Using the Configurable Logic Cells (CLCs) and the Signal Routing (SR) port in the PIC18-Q71 family of microcontrollers (MCUs), it is possible to implement advanced self-test and input selection features.
How to Enhance the Performance of Microcontroller using CLCs and SR Port
The Configurable Logic Cells (CLCs) and the Signal Routing (SR) port are on-chip Core Independent Peripherals (CIPs). CIPs are specialized blocks of hardware that operate independently of the CPU core, enhancing the performance of the microcontroller (MCU) by expanding the capabilities of the MCU and/or minimizing overall power consumption. By using the CLC and SR Port CIPs in conjunction, users can implement a digital multiplexer for advanced self-test and input selection features in the microcontroller.
CLCs are internal blocks of programmable logic that can operate independently of the CPU. The CLCs are designed in various logical configurations, such as 4-input AND, SR Latch and, 1-input D Flip-flop with S and R.
The SR Port is a CIP that mimics an output I/O port but is only used internally. The SR Port can be used to interconnect signals from one CIP to another, implement hardware state machines and group CIP signals together into a single register.
Use Cases of SR Port and CLCs
One use case of the SR Port and CLCs is to implement a digital multiplexer. Multiplexers select one of N signals to output, usually labeled as N:1. For instance, a 2:1 multiplexer takes two signals and selects one. This software-defined implementation of a digital multiplexer is distinctly different than the Peripheral Pin Select (PPS) feature found on most modern PIC® microcontrollers.
PPS allows the I/O of a peripheral to be rerouted to a different pin on the microcontroller for design flexibility. However, PPS has a few limitations. For one, changing the PPS settings requires the software to modify the respective register value. But these registers may be locked by the application to prevent accidental changes, with an additional option of making them unlockable only once per device reset.
In contrast to PPS, the digital multiplexer using the SR port is a lot simpler to control. Unlike PPS, the SR Port can be read and written like a normal register, with no unlocking sequence required. And since the implementation is custom, the configuration of the bits within SR Port are controllable by the developer. At runtime, the application can poll the status of the digital multiplexer by simply reading the value of the bit in the SR Port.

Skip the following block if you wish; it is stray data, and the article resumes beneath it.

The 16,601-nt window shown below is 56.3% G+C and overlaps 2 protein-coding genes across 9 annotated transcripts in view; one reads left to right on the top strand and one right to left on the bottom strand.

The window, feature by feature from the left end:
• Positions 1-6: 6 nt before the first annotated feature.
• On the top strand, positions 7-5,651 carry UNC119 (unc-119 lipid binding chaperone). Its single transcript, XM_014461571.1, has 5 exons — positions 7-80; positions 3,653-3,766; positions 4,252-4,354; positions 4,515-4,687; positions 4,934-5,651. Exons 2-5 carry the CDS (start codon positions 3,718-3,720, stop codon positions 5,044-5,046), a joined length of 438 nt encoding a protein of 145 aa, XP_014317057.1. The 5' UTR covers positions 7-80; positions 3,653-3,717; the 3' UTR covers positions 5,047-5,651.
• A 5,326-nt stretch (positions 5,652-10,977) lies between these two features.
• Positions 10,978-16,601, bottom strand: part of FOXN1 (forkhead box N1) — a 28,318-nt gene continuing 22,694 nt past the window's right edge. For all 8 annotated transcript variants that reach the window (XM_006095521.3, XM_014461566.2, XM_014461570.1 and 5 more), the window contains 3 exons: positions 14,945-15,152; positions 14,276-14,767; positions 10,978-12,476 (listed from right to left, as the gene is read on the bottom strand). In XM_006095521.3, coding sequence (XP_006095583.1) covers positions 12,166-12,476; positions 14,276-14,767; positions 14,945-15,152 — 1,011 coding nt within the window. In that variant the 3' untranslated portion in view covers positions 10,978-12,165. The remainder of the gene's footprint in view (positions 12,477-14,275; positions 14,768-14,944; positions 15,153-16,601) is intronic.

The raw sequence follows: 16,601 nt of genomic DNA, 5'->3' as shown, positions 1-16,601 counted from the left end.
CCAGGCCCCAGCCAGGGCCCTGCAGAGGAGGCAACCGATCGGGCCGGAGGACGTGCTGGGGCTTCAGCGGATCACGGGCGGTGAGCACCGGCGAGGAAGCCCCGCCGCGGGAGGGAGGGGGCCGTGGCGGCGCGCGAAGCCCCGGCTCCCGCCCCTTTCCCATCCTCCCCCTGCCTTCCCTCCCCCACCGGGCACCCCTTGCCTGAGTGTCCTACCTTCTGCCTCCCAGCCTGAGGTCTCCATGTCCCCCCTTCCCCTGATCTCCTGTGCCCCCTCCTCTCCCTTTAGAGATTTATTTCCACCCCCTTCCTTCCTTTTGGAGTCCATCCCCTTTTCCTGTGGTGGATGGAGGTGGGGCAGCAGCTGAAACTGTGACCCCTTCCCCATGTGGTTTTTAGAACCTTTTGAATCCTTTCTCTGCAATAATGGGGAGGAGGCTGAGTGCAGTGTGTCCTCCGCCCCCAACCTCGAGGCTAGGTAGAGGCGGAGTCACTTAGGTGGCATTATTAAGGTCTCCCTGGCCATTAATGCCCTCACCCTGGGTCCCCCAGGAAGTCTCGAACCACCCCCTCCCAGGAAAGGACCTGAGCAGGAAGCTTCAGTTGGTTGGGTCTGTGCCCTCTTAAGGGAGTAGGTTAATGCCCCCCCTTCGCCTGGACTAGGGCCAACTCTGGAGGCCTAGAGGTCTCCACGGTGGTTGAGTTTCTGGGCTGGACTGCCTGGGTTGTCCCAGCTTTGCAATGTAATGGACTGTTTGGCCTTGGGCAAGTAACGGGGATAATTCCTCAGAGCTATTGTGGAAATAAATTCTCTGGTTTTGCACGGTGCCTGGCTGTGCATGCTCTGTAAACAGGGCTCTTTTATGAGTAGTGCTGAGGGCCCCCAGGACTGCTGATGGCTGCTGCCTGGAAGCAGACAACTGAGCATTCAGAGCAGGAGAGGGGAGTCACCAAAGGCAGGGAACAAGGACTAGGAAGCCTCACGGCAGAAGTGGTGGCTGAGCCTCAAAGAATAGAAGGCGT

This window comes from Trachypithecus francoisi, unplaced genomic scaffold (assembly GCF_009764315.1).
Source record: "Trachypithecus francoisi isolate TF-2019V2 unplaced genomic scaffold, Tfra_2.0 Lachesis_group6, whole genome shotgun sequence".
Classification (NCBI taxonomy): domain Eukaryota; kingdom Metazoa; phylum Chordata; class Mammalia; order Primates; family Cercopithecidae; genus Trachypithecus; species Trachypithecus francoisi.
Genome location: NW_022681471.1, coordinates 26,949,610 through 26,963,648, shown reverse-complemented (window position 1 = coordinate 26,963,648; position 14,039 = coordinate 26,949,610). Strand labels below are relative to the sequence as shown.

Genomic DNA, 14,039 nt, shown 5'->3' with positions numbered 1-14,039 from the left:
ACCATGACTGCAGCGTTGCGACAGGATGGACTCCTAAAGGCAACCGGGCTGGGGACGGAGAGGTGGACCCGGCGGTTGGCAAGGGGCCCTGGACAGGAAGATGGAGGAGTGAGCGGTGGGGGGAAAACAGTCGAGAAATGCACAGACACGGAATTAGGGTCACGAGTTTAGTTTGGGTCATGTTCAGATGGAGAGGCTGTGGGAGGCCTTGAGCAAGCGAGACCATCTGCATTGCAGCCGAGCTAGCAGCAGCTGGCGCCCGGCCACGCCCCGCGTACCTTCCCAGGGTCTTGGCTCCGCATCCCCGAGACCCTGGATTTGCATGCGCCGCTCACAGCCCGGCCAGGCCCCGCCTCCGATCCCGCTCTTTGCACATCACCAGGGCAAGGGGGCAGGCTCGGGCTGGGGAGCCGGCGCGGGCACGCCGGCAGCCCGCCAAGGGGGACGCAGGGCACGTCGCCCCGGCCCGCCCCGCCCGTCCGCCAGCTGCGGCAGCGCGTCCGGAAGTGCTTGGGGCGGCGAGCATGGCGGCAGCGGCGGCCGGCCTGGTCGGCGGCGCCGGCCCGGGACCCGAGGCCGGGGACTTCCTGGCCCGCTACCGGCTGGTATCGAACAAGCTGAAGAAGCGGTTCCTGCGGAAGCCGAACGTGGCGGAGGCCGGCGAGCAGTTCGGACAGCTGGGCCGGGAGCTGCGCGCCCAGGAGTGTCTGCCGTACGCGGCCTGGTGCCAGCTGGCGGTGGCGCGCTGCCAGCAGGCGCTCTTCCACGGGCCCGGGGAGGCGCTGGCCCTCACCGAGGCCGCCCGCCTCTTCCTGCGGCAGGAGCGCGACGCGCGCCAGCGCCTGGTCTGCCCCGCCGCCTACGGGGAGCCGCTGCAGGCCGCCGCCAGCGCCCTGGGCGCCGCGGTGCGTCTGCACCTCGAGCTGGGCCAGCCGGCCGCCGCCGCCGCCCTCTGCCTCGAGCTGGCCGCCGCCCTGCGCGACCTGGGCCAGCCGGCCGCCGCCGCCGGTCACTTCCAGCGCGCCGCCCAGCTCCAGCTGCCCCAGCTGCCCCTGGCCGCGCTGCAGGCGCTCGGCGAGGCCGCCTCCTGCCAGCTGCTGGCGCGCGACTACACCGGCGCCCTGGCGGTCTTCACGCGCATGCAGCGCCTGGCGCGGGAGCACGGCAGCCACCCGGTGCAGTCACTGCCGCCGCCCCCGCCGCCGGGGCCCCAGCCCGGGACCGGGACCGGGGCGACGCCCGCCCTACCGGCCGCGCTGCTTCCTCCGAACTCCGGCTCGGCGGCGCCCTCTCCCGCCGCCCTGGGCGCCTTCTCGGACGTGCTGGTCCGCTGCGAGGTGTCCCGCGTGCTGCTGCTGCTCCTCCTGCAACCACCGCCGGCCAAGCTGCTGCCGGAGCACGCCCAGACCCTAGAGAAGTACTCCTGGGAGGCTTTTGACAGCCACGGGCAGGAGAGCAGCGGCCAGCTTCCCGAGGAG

This implementation may be used in a few ways. For instance, if there was an application that had four Universal Asynchronous Receiver/Transmitter (UART) inputs to receive from, but only one UART receiver, the inputs could be multiplexed through the SR port to select which input signal to decode. Another use case could be to multiplex multiple internal output signals onto a single I/O pin.
The use case that this blog post will focus on is as part of a self-test feature, which could contribute to Functional Safety (FuSa) in the design. In this setup, the digital multiplexer selects between an internal test pattern and the actual signal. On startup, the microcontroller selects the test pattern input and verifies the receiver/decoder/timer functions as expected.
As a hypothetical example, consider an application where the pulse width of a signal is being measured using a Universal Timer (UTMR). The objective of the UTMR in this application is to measure the on time of the pulse and to ensure the pulse width is never above a certain length.
One input of the digital multiplexer is connected to the desired I/O pin, while the other is connected to the internal test pattern source, such as standalone Pulse Width Modulator (PWM) or another one of the bits from the SR Port for a custom, bit-banged solution.
On startup, the internal pattern source is selected and the test signal is generated. If the UTMR is working properly, the known pulse width of the input should be capturable by the UTMR. Once the application validates the UTMR is operating as expected, the multiplexer can transparently switch over to the external I/O pin without interruption.
To implement a simple 2:1 multiplexer, the logic function to implement a digital multiplexer is the following:
A larger 4:1 multiplexer is substantially more complicated. CLCs have four inputs, and there is a total of six signals—four inputs and two selections bits—required in this configuration. But the 4:1 multiplexer can still be implemented with three 2:1 multiplexers (three cells), as shown below.
The CLC and SR Port are powerful CIPs that allow users to develop custom logic circuits inside of the microcontroller. One application of these peripherals is to make a digital logic multiplexer to select internal signals or as part of an advanced self-test routine. CLCs and an SR Port are available on the PIC18-Q71 family of microcontrollers. More information about FuSa on 8-bit microcontrollers can be found on our web page.
Robert Perkel, Jun 6, 2023
Tags/Keywords: Automotive and Transportation
Reposted from: https://www.microchip.com/en-us/about/media-center/blog/2023/signal-multiplexing-configurable-logic-and-signal-routing-ports?utm_campaign=signal-multiplexing-routing-ports&utm_source=instagram.com&utm_medium=Post&utm_content=SharePoint45179.3333